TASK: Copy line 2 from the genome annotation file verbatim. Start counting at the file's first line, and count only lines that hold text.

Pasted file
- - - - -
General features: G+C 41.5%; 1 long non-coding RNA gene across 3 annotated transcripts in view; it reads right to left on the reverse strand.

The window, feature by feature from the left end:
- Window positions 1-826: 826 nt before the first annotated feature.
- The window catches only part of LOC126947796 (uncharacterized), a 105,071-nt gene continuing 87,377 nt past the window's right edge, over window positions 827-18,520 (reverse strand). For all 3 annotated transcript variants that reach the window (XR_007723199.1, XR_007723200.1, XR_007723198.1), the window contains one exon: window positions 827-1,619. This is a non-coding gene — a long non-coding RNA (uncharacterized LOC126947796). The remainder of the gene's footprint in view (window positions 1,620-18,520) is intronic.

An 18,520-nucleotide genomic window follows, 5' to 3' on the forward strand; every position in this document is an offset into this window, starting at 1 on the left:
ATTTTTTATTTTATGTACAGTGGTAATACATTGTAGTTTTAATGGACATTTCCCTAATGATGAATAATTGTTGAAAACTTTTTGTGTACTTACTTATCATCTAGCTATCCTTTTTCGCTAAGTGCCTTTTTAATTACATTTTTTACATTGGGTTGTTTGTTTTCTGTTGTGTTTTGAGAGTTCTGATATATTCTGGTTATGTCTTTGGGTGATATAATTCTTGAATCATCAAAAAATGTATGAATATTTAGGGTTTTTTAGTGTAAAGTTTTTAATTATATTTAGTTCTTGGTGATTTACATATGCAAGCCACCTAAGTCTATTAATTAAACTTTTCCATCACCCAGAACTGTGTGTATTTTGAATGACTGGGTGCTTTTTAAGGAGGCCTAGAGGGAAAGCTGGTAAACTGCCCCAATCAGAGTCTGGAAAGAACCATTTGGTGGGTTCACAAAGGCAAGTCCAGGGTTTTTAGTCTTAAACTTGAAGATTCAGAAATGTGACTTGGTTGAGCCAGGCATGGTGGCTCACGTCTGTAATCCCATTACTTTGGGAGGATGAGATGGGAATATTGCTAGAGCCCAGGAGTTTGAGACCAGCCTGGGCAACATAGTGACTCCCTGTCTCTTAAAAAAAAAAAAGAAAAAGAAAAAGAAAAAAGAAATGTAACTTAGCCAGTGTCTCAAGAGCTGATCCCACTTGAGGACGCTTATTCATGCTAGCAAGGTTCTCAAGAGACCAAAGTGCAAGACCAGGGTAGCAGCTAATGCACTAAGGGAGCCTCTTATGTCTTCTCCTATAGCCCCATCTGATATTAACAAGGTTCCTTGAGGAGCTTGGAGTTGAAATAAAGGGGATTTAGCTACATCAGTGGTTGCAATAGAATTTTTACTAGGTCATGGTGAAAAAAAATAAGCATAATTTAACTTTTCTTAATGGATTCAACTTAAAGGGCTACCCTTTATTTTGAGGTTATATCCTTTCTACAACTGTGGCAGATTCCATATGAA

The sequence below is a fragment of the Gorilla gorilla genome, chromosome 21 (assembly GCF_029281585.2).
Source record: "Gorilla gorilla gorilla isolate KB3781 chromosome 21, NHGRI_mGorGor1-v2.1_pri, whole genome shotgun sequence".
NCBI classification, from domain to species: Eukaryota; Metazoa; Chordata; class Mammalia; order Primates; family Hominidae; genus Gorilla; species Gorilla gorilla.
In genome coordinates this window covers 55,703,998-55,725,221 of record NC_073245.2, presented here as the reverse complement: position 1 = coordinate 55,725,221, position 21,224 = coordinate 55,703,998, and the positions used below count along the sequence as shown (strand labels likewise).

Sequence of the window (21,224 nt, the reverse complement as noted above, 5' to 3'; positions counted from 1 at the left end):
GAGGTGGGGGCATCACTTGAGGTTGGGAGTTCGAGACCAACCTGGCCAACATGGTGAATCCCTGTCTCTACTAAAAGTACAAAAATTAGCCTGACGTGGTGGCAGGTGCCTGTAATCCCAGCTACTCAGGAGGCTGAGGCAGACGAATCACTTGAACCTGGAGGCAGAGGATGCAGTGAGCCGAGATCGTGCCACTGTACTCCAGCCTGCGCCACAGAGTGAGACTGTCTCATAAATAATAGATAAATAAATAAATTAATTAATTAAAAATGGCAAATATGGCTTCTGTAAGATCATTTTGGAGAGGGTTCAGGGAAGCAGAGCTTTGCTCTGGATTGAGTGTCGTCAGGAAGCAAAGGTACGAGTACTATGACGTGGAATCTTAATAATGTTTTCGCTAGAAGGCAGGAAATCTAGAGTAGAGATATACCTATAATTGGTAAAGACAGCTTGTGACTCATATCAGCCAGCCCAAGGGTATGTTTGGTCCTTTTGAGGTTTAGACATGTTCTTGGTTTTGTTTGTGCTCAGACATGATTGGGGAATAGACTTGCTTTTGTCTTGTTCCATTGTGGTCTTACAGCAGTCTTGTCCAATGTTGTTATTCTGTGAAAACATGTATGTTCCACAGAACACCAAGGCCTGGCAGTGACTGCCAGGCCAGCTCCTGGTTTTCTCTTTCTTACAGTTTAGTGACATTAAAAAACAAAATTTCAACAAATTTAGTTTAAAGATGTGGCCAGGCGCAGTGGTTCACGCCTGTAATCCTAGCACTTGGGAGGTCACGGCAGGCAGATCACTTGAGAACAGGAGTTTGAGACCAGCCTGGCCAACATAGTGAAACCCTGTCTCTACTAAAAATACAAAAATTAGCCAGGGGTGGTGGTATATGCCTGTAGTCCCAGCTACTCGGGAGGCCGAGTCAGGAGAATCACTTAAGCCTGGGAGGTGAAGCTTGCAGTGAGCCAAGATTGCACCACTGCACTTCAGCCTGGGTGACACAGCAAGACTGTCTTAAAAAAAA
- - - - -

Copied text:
The window, feature by feature from the left end: